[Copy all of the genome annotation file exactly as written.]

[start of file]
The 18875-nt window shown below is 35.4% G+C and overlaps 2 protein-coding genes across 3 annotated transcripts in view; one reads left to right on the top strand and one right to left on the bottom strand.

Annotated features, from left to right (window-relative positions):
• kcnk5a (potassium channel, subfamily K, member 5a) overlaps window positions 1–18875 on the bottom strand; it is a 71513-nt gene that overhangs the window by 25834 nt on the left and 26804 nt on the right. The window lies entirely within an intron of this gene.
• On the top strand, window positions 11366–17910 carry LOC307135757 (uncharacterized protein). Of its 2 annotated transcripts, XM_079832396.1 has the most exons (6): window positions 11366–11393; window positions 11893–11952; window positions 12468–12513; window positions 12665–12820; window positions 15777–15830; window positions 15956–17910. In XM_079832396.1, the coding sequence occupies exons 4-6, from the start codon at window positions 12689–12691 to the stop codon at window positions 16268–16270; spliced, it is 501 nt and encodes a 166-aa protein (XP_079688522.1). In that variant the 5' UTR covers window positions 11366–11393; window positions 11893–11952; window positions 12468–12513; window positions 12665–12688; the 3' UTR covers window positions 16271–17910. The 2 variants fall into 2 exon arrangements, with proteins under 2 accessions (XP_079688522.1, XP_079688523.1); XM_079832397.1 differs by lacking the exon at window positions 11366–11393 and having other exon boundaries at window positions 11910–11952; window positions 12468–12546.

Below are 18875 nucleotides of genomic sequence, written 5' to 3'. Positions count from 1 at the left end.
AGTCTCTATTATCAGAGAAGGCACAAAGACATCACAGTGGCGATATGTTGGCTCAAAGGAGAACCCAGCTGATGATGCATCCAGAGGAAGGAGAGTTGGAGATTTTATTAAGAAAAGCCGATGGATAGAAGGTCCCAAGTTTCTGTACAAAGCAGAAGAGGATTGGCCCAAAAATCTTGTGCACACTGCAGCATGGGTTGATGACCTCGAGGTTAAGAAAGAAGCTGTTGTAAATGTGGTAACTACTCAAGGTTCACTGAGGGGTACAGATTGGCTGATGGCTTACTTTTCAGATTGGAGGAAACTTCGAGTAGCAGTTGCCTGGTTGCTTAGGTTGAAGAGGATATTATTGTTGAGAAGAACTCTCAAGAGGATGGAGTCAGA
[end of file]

The 18875-nt window shown below is 35.4% G+C and overlaps 2 protein-coding genes across 3 annotated transcripts in view; one reads left to right on the top strand and one right to left on the bottom strand.

Annotated features, from left to right (window-relative positions):
• kcnk5a (potassium channel, subfamily K, member 5a) overlaps window positions 1–18875 on the bottom strand; it is a 71513-nt gene that overhangs the window by 25834 nt on the left and 26804 nt on the right. The window lies entirely within an intron of this gene.
• On the top strand, window positions 11366–17910 carry LOC307135757 (uncharacterized protein). Of its 2 annotated transcripts, XM_079832396.1 has the most exons (6): window positions 11366–11393; window positions 11893–11952; window positions 12468–12513; window positions 12665–12820; window positions 15777–15830; window positions 15956–17910. In XM_079832396.1, the coding sequence occupies exons 4-6, from the start codon at window positions 12689–12691 to the stop codon at window positions 16268–16270; spliced, it is 501 nt and encodes a 166-aa protein (XP_079688522.1). In that variant the 5' UTR covers window positions 11366–11393; window positions 11893–11952; window positions 12468–12513; window positions 12665–12688; the 3' UTR covers window positions 16271–17910. The 2 variants fall into 2 exon arrangements, with proteins under 2 accessions (XP_079688522.1, XP_079688523.1); XM_079832397.1 differs by lacking the exon at window positions 11366–11393 and having other exon boundaries at window positions 11910–11952; window positions 12468–12546.

Below are 18875 nucleotides of genomic sequence, written 5' to 3'. Positions count from 1 at the left end.
AGTCTCTATTATCAGAGAAGGCACAAAGACATCACAGTGGCGATATGTTGGCTCAAAGGAGAACCCAGCTGATGATGCATCCAGAGGAAGGAGAGTTGGAGATTTTATTAAGAAAAGCCGATGGATAGAAGGTCCCAAGTTTCTGTACAAAGCAGAAGAGGATTGGCCCAAAAATCTTGTGCACACTGCAGCATGGGTTGATGACCTCGAGGTTAAGAAAGAAGCTGTTGTAAATGTGGTAACTACTCAAGGTTCACTGAGGGGTACAGATTGGCTGATGGCTTACTTTTCAGATTGGAGGAAACTTCGAGTAGCAGTTGCCTGGTTGCTTAGGTTGAAGAGGATATTATTGTTGAGAAGAACTCTCAAGAGGATGGAGTCAGA